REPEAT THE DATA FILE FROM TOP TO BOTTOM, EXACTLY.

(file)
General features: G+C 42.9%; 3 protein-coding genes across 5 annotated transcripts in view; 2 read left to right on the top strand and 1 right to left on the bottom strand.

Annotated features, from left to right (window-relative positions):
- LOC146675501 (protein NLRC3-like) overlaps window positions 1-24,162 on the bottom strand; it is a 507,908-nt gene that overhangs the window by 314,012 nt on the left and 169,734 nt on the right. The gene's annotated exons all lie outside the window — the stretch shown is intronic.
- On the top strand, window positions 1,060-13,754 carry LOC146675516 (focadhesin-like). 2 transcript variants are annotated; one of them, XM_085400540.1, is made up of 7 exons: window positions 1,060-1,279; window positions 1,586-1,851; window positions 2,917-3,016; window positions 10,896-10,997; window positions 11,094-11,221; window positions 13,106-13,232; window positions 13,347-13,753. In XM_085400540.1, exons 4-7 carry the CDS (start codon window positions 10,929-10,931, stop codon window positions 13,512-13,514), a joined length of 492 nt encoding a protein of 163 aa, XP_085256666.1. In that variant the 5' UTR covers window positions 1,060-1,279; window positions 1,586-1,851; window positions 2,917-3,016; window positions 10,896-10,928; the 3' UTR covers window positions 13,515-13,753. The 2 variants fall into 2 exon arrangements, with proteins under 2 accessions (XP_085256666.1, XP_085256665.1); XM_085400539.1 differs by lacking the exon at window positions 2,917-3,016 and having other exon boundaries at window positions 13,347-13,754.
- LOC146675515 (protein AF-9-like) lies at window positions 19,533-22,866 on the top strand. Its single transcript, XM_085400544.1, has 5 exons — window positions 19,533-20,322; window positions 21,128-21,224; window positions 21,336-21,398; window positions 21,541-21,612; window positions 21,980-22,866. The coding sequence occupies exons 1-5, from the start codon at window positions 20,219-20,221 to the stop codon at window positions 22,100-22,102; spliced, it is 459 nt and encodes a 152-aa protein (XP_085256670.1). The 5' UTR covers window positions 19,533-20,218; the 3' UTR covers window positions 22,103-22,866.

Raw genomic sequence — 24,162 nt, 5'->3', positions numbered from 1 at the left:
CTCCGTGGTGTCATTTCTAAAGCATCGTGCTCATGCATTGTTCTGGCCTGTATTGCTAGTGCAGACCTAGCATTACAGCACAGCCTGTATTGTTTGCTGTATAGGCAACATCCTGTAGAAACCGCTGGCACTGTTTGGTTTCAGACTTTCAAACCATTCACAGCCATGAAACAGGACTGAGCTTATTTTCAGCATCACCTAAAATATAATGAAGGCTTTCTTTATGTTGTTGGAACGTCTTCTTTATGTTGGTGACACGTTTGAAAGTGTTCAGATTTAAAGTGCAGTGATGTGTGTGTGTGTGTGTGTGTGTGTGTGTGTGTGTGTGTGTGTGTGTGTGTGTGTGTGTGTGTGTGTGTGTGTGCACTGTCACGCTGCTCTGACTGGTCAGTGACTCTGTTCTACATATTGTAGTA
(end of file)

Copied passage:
General features: G+C 42.9%; 3 protein-coding genes across 5 annotated transcripts in view; 2 read left to right on the top strand and 1 right to left on the bottom strand.

Annotated features, from left to right (window-relative positions):
- LOC146675501 (protein NLRC3-like) overlaps window positions 1-24,162 on the bottom strand; it is a 507,908-nt gene that overhangs the window by 314,012 nt on the left and 169,734 nt on the right. The gene's annotated exons all lie outside the window — the stretch shown is intronic.
- On the top strand, window positions 1,060-13,754 carry LOC146675516 (focadhesin-like). 2 transcript variants are annotated; one of them, XM_085400540.1, is made up of 7 exons: window positions 1,060-1,279; window positions 1,586-1,851; window positions 2,917-3,016; window positions 10,896-10,997; window positions 11,094-11,221; window positions 13,106-13,232; window positions 13,347-13,753. In XM_085400540.1, exons 4-7 carry the CDS (start codon window positions 10,929-10,931, stop codon window positions 13,512-13,514), a joined length of 492 nt encoding a protein of 163 aa, XP_085256666.1. In that variant the 5' UTR covers window positions 1,060-1,279; window positions 1,586-1,851; window positions 2,917-3,016; window positions 10,896-10,928; the 3' UTR covers window positions 13,515-13,753. The 2 variants fall into 2 exon arrangements, with proteins under 2 accessions (XP_085256666.1, XP_085256665.1); XM_085400539.1 differs by lacking the exon at window positions 2,917-3,016 and having other exon boundaries at window positions 13,347-13,754.
- LOC146675515 (protein AF-9-like) lies at window positions 19,533-22,866 on the top strand. Its single transcript, XM_085400544.1, has 5 exons — window positions 19,533-20,322; window positions 21,128-21,224; window positions 21,336-21,398; window positions 21,541-21,612; window positions 21,980-22,866. The coding sequence occupies exons 1-5, from the start codon at window positions 20,219-20,221 to the stop codon at window positions 22,100-22,102; spliced, it is 459 nt and encodes a 152-aa protein (XP_085256670.1). The 5' UTR covers window positions 19,533-20,218; the 3' UTR covers window positions 22,103-22,866.

Raw genomic sequence — 24,162 nt, 5'->3', positions numbered from 1 at the left:
CTCCGTGGTGTCATTTCTAAAGCATCGTGCTCATGCATTGTTCTGGCCTGTATTGCTAGTGCAGACCTAGCATTACAGCACAGCCTGTATTGTTTGCTGTATAGGCAACATCCTGTAGAAACCGCTGGCACTGTTTGGTTTCAGACTTTCAAACCATTCACAGCCATGAAACAGGACTGAGCTTATTTTCAGCATCACCTAAAATATAATGAAGGCTTTCTTTATGTTGTTGGAACGTCTTCTTTATGTTGGTGACACGTTTGAAAGTGTTCAGATTTAAAGTGCAGTGATGTGTGTGTGTGTGTGTGTGTGTGTGTGTGTGTGTGTGTGTGTGTGTGTGTGTGTGTGTGTGTGTGTGTGTGTGCACTGTCACGCTGCTCTGACTGGTCAGTGACTCTGTTCTACATATTGTAGTA